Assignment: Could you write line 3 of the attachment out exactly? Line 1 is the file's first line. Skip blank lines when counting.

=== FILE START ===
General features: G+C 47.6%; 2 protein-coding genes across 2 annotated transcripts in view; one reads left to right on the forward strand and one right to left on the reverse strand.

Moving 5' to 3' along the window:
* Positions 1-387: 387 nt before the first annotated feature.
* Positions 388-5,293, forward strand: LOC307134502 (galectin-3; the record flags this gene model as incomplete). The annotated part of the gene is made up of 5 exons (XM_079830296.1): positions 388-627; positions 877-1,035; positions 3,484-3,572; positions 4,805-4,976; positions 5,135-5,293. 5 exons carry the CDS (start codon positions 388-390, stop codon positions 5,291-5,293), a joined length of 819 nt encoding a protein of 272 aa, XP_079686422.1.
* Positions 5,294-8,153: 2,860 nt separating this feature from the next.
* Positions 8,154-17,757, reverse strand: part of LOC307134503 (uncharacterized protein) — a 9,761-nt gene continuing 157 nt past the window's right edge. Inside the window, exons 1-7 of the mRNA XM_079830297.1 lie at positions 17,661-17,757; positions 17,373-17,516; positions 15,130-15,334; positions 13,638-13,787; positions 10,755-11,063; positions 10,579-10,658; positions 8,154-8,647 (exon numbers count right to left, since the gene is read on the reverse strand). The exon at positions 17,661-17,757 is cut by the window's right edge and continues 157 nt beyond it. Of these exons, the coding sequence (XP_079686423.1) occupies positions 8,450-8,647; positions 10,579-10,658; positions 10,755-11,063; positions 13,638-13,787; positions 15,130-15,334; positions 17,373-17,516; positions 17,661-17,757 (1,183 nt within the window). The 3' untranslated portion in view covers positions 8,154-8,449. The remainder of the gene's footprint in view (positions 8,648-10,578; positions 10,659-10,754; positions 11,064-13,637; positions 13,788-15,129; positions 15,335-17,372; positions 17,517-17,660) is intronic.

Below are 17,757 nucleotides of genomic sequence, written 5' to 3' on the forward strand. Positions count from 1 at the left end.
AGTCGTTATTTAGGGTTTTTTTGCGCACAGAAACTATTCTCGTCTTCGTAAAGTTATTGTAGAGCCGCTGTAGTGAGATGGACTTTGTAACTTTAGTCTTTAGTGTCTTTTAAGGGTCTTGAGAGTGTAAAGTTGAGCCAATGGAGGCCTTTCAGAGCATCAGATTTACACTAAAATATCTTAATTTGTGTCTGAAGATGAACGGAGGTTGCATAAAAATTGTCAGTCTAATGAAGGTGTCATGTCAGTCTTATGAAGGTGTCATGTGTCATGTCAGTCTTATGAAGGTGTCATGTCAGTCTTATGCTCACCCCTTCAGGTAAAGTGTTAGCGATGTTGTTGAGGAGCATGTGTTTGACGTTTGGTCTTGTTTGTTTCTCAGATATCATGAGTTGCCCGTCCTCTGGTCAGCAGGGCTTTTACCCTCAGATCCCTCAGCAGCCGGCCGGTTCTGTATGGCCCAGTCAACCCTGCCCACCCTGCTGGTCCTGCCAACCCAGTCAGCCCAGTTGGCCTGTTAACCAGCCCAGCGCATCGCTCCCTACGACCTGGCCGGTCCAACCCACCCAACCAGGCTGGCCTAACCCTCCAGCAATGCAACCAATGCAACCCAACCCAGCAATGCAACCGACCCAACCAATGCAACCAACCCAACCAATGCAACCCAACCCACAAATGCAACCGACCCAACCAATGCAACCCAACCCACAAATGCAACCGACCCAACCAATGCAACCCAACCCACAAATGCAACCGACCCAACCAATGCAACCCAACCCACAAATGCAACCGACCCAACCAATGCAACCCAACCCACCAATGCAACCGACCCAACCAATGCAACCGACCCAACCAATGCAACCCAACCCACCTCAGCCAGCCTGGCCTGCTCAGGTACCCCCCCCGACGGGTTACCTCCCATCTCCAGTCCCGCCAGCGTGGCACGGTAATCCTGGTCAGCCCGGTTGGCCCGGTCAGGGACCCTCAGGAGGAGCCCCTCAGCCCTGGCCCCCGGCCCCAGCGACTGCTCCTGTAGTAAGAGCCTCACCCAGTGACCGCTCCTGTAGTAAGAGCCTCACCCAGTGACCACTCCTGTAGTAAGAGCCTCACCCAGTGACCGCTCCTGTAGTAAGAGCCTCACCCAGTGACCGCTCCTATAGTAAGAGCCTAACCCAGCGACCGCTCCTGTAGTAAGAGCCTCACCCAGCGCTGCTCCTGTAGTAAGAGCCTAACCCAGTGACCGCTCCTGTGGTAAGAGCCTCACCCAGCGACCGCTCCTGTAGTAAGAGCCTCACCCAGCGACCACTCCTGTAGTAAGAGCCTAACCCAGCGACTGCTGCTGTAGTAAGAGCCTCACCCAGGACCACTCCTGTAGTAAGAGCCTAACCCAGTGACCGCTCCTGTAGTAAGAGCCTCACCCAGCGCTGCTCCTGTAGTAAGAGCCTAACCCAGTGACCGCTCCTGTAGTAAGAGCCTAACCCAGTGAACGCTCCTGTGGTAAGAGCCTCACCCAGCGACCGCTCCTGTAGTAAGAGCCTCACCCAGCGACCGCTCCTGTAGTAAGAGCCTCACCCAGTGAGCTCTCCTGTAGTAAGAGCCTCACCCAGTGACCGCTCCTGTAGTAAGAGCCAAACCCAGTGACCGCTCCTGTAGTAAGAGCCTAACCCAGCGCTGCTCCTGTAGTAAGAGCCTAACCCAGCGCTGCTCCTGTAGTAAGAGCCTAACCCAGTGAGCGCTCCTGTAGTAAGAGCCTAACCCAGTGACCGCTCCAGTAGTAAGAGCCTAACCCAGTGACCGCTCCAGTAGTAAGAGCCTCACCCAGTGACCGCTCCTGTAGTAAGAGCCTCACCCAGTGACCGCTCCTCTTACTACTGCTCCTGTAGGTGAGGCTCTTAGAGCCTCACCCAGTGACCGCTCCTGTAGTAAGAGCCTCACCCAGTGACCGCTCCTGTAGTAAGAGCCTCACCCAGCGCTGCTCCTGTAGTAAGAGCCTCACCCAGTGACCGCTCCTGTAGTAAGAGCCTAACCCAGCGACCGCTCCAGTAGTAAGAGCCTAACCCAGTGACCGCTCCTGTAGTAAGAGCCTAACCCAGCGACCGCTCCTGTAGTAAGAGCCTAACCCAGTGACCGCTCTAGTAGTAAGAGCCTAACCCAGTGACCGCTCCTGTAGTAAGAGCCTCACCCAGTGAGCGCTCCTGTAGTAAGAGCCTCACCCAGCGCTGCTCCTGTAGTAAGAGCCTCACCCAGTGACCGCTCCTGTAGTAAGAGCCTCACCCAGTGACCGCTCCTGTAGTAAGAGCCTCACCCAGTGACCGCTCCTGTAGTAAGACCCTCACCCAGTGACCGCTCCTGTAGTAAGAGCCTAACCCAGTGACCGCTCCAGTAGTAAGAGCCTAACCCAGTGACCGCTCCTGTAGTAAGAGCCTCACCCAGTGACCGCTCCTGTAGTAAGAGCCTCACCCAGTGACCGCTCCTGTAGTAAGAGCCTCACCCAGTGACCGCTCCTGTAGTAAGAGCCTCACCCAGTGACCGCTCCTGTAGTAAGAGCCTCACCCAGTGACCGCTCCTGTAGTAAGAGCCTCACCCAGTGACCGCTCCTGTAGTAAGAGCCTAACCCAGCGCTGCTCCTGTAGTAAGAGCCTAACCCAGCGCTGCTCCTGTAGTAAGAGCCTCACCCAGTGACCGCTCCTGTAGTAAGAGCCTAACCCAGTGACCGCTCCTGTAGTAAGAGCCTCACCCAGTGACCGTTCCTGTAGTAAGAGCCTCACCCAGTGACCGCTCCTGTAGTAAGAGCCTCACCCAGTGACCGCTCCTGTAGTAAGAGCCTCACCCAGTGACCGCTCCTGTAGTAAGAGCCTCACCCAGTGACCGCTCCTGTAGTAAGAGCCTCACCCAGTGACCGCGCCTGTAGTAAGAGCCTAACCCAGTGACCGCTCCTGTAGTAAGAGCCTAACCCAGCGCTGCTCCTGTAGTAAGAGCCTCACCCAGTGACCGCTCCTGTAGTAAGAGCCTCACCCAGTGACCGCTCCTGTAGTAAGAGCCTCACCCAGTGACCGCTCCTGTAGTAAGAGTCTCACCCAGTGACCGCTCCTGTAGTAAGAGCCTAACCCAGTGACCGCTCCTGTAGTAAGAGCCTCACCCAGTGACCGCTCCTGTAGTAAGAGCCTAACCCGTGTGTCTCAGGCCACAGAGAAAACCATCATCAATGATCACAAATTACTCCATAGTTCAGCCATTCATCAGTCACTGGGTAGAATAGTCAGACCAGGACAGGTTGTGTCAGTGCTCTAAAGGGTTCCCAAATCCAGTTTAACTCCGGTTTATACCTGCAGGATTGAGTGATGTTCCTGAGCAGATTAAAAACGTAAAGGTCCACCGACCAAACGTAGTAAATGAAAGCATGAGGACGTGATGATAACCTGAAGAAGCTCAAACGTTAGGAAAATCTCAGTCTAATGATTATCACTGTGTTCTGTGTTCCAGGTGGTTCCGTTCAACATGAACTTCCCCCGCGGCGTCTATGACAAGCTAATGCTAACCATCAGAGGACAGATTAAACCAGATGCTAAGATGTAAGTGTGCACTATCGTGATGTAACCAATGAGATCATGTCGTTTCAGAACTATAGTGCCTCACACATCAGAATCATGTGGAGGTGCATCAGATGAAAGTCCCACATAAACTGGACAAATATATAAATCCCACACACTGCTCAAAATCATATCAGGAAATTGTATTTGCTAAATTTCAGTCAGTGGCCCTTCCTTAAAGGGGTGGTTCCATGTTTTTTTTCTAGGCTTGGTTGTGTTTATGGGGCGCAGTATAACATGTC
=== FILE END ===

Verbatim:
* Positions 1-387: 387 nt before the first annotated feature.